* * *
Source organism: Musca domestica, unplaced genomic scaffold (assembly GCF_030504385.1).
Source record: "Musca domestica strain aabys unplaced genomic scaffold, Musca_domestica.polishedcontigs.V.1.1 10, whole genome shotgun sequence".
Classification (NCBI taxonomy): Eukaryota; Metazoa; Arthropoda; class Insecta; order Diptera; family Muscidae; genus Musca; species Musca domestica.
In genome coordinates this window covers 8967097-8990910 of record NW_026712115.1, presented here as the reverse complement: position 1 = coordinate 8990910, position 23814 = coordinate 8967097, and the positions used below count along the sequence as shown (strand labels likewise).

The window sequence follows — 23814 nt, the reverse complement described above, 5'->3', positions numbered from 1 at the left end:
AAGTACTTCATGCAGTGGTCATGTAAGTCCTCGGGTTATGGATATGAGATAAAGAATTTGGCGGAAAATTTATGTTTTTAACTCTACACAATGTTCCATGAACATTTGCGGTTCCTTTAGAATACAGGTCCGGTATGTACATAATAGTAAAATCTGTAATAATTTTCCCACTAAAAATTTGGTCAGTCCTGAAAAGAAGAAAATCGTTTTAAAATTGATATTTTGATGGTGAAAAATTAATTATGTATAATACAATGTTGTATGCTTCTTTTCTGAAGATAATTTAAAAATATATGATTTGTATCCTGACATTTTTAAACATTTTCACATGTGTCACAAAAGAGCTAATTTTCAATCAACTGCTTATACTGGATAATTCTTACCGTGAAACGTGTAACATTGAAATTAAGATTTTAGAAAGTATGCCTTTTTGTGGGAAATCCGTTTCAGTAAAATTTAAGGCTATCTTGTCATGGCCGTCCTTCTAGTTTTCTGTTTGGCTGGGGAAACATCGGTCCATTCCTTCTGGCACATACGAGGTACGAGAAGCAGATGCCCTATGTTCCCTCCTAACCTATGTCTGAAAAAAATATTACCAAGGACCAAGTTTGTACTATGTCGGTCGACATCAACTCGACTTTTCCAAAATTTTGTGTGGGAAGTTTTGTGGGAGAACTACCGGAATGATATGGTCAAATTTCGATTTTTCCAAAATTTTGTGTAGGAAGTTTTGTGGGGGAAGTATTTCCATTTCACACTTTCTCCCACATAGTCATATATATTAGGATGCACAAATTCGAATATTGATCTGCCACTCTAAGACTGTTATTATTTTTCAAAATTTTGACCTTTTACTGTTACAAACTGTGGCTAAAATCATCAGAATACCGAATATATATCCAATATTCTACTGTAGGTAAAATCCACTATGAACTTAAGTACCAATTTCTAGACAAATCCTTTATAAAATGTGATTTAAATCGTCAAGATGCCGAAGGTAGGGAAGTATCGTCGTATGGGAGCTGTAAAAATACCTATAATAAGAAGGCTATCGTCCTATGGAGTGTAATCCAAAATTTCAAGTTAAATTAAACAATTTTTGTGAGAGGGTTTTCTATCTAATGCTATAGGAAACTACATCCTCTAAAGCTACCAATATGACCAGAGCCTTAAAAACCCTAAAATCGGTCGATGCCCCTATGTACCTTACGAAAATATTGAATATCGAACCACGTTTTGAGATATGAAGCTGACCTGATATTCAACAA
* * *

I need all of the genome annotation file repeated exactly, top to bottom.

Source organism: Musca domestica, unplaced genomic scaffold (assembly GCF_030504385.1).
Source record: "Musca domestica strain aabys unplaced genomic scaffold, Musca_domestica.polishedcontigs.V.1.1 10, whole genome shotgun sequence".
Classification (NCBI taxonomy): Eukaryota; Metazoa; Arthropoda; class Insecta; order Diptera; family Muscidae; genus Musca; species Musca domestica.
In genome coordinates this window covers 8967097-8990910 of record NW_026712115.1, presented here as the reverse complement: position 1 = coordinate 8990910, position 23814 = coordinate 8967097, and the positions used below count along the sequence as shown (strand labels likewise).

The window sequence follows — 23814 nt, the reverse complement described above, 5'->3', positions numbered from 1 at the left end:
AAGTACTTCATGCAGTGGTCATGTAAGTCCTCGGGTTATGGATATGAGATAAAGAATTTGGCGGAAAATTTATGTTTTTAACTCTACACAATGTTCCATGAACATTTGCGGTTCCTTTAGAATACAGGTCCGGTATGTACATAATAGTAAAATCTGTAATAATTTTCCCACTAAAAATTTGGTCAGTCCTGAAAAGAAGAAAATCGTTTTAAAATTGATATTTTGATGGTGAAAAATTAATTATGTATAATACAATGTTGTATGCTTCTTTTCTGAAGATAATTTAAAAATATATGATTTGTATCCTGACATTTTTAAACATTTTCACATGTGTCACAAAAGAGCTAATTTTCAATCAACTGCTTATACTGGATAATTCTTACCGTGAAACGTGTAACATTGAAATTAAGATTTTAGAAAGTATGCCTTTTTGTGGGAAATCCGTTTCAGTAAAATTTAAGGCTATCTTGTCATGGCCGTCCTTCTAGTTTTCTGTTTGGCTGGGGAAACATCGGTCCATTCCTTCTGGCACATACGAGGTACGAGAAGCAGATGCCCTATGTTCCCTCCTAACCTATGTCTGAAAAAAATATTACCAAGGACCAAGTTTGTACTATGTCGGTCGACATCAACTCGACTTTTCCAAAATTTTGTGTGGGAAGTTTTGTGGGAGAACTACCGGAATGATATGGTCAAATTTCGATTTTTCCAAAATTTTGTGTAGGAAGTTTTGTGGGGGAAGTATTTCCATTTCACACTTTCTCCCACATAGTCATATATATTAGGATGCACAAATTCGAATATTGATCTGCCACTCTAAGACTGTTATTATTTTTCAAAATTTTGACCTTTTACTGTTACAAACTGTGGCTAAAATCATCAGAATACCGAATATATATCCAATATTCTACTGTAGGTAAAATCCACTATGAACTTAAGTACCAATTTCTAGACAAATCCTTTATAAAATGTGATTTAAATCGTCAAGATGCCGAAGGTAGGGAAGTATCGTCGTATGGGAGCTGTAAAAATACCTATAATAAGAAGGCTATCGTCCTATGGAGTGTAATCCAAAATTTCAAGTTAAATTAAACAATTTTTGTGAGAGGGTTTTCTATCTAATGCTATAGGAAACTACATCCTCTAAAGCTACCAATATGACCAGAGCCTTAAAAACCCTAAAATCGGTCGATGCCCCTATGTACCTTACGAAAATATTGAATATCGAACCACGTTTTGAGATATGAAGCTGACCTGATATTCAACAA